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After the “tents” were setup, Steve would balance out a multi-mile paddle with a multi-mile hike. We mostly had double digit days summing the paddle and hiking distances. Of course the hiking was optional, but I like to explore as much as he does.
We did find a better campsite much further north, near what could be a fresh water creek. At the time, it was way too slow for drinking, but a quick splash gets the salt off. Previous permission from the tribe needs to asked/granted in order to camp there. Various guidebooks give a contact number.
The next day we left for the popular Pirate’s Cove. By this time I had a personal race with myself to get my boat loaded within at least 20 minutes after Steve was ready to go. He was always patient as I was learning/revising what went where.
We landed in the cove and negotiated piles of drift logs on the beach. It was easy to find a path off the beach to the campsites. Other paddlers chose to enter the boaters’ marina further north and carry their gear up a longer, flatter, trail to the camp.
Pirate Cove early; it would full by the end of the day.
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Pirate Cove camp
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It was a good thing we left Blackberry Point early. By late in the day the other Pirate Cove sites were full – with all women! Most arrived from Cedar by the Sea, in groups of two to six, paddling doubles.
After five days it was time for something besides camp food. So the next day, with Slack early in the afternoon we had a lazy morning start to Silva Bay via Degnan Harbor and Gabriola Pass.
One boater didn't check the tide tables or depth
File comment: Always check the tides
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The pass was benign compared to our Porlier experience and we continued around most the outer islands on our way to Silva Bay. The harbor offers showers, laundry, and a restaurant with several vegetarian offerings (http://www.silvabay.com/restaurant
). The staff was very friendly and polite – given that we’d been “in the bush” for five days.
Though I normally just use the GPS for spot checks, I kept it on because we were curious about the mileage. When we got back to Pirate’s Cove the odometer had clocked 14 miles on the water.
Note that a trip just to Silva Bay would be shorter. We extended the excursion as long as time allowed. It was such a treat to paddle an empty boat for a day.
That night, about midnight a band of teenagers descended on the beach and began to scream, at the top of their voice, enthusiasm at the phosphorous water effects. As I, and all the other campers, listened to their … expressions, it seemed clear that the band had no idea we were so near. I walked down to the beach in my jammies and once they saw, “the adult”, they issued a polite “Hello”. I surveyed my response choices - like Arnold Schwarzenegger’s scene in the first Terminator movie – and came up with, “Do you know there are about twenty adults up there and we can hear EVERY word you say?” “Oh, sorry mate.” was the reply and there was an element of sincerity in it. The noise didn’t stop immediately, but it did diminish significantly and they soon took their merriment elsewhere.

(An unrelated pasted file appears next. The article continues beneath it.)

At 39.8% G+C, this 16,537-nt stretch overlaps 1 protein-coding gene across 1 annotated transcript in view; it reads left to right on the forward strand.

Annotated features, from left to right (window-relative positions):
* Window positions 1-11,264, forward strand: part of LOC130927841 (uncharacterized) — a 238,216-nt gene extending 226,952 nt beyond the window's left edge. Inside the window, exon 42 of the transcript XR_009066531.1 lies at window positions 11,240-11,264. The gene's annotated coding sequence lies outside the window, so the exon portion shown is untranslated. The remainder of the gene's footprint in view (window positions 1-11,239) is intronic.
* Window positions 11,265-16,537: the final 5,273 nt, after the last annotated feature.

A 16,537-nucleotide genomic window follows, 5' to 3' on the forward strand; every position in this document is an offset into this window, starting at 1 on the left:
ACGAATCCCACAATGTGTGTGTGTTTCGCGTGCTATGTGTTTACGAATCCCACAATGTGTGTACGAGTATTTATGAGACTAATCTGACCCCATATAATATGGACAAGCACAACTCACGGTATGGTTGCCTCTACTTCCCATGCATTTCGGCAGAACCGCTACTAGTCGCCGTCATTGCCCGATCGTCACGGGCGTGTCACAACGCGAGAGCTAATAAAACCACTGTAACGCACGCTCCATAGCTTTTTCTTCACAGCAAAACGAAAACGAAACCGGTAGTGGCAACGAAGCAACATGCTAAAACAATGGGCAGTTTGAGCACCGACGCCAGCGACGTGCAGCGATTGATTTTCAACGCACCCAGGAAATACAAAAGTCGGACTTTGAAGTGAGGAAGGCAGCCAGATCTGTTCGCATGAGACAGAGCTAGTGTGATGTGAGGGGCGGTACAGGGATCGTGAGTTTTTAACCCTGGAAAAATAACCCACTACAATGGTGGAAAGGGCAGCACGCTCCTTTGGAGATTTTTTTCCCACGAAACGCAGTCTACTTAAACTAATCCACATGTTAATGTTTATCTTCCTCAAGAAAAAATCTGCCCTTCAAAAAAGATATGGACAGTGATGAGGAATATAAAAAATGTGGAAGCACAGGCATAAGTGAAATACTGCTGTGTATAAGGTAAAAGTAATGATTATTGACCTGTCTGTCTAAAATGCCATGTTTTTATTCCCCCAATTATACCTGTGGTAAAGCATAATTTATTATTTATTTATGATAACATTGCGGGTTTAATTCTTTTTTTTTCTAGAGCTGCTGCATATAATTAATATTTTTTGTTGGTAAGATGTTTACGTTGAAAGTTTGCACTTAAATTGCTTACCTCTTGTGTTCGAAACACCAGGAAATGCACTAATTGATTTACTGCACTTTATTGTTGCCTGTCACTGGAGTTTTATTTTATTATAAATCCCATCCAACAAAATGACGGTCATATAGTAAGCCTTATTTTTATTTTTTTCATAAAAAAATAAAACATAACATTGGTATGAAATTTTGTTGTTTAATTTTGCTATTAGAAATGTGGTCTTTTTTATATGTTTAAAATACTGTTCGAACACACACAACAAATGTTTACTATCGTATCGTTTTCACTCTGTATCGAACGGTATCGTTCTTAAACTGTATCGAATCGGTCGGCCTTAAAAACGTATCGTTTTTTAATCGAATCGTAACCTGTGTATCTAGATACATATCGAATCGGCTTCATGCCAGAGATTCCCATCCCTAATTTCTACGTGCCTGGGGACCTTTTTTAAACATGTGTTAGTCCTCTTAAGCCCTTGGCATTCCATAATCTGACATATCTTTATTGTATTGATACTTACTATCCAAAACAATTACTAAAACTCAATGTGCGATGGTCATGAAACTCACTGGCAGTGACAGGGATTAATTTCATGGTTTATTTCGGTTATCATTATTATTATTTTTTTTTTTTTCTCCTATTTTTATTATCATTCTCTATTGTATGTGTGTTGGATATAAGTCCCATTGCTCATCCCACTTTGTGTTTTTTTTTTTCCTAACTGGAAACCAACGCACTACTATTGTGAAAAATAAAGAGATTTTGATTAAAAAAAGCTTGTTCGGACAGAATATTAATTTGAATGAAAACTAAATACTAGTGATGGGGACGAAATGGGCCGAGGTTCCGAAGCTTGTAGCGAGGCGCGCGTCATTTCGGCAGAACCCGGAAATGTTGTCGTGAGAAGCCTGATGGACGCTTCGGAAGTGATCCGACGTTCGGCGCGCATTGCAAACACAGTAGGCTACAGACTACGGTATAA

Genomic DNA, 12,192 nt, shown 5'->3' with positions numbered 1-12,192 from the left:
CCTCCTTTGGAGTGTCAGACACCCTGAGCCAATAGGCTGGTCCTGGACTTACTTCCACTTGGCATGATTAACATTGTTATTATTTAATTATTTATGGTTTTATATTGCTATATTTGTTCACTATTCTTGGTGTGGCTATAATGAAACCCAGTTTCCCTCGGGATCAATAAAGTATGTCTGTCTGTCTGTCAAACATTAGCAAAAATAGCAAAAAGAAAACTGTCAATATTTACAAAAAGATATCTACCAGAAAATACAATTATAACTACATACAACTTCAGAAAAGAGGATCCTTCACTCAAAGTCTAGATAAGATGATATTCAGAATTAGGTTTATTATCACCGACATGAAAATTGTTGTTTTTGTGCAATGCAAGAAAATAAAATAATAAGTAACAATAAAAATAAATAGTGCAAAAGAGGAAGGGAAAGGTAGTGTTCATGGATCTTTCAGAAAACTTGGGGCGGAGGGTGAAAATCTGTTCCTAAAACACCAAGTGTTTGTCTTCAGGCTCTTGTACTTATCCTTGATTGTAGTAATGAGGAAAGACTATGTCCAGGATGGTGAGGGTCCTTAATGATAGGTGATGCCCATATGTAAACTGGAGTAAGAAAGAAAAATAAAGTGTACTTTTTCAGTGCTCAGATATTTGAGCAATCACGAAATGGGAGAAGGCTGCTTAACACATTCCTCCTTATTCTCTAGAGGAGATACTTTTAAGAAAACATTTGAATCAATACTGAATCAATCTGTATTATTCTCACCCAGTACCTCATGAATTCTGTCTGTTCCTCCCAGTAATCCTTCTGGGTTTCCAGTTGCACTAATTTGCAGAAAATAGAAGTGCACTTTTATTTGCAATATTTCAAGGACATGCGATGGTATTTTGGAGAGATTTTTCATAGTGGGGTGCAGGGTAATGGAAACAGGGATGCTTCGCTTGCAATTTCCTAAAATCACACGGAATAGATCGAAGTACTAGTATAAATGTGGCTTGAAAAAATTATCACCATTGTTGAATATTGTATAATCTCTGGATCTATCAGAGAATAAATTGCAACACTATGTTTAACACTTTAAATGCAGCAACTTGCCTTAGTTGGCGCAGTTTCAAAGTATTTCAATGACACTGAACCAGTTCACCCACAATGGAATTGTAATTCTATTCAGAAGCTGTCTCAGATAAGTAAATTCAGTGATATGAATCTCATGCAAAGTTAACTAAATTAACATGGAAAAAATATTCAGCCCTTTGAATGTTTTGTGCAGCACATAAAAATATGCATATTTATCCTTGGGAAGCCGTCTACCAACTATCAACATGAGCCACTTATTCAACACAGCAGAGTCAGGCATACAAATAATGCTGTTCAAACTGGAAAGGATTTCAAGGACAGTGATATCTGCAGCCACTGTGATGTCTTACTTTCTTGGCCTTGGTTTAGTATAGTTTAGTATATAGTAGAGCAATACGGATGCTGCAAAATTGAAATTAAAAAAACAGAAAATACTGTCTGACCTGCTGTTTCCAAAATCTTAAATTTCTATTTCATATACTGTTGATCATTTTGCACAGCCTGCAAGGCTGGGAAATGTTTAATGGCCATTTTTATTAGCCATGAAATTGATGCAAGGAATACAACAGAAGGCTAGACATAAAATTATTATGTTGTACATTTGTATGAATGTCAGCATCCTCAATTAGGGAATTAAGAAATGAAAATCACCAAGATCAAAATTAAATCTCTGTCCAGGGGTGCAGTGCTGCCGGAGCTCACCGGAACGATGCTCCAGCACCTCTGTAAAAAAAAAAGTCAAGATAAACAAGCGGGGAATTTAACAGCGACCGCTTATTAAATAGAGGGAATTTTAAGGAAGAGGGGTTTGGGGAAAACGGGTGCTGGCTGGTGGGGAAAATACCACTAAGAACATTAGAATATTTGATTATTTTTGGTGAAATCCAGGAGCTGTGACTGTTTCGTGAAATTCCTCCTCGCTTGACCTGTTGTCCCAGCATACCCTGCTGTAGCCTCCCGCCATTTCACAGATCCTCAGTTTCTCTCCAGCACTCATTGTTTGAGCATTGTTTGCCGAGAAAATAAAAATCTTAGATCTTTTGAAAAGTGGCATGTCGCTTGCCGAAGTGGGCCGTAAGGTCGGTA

Sunday morning, Steve and I – and everyone else – packed up for the push back. By the way, the water was so warm people were going swimming. In fact it was so warm, at least one paddlers didn’t need all of her swimsuit. Did I say this was a great trip or what.
We used our extra day to stay over at Blackberry Point and shorten the final run. The final day brought wind waves and Steve routed us along islands that would offer shelter.
I’m sure you understand the feeling when returning to the launch point. You don’t want the trip to be over, but it is also time to get body and clothes really clean and dry. There is a shower at Fulford Harbor but it is only for yachties. Fortunately for us, and everyone around us, the public swimming pool offers showers (and a swim if you want more water experience) for a small fee. It is a few miles west of the harbor, on the right side of the street, down Rainbow Road.
Back in Seattle we unloaded boats and settled up on gas.
The main thing I’ll change in my packing is to use larger dry bags to take advantage of the Mariner’s lack of bulkheads. With my previous boat, I had to fit everything down hatches. So gear/clothes/food needed to be distributed in smaller bags. Smaller creates more wasted space between bags; and more trips to load/unload.
I also picked up some new gear at REI’s sale – a UV water purifier for $50.00. It is perfect for camping in places where clear water is available but with “boil” warnings. Saves carrying a lot of extra water (I used three dromedary bags), and saves fuel for cooking. The UV purifier is smaller/lighter than Steve’s MSR pump and it only takes 90 seconds to clean a quart.
With Steve patience, knowledge, skill, I learned about a new play area and added to my camping/kayaking experience. At our last stop at Blackberry point, I was able, on purpose, to roll my fully loaded XL. Yes!!!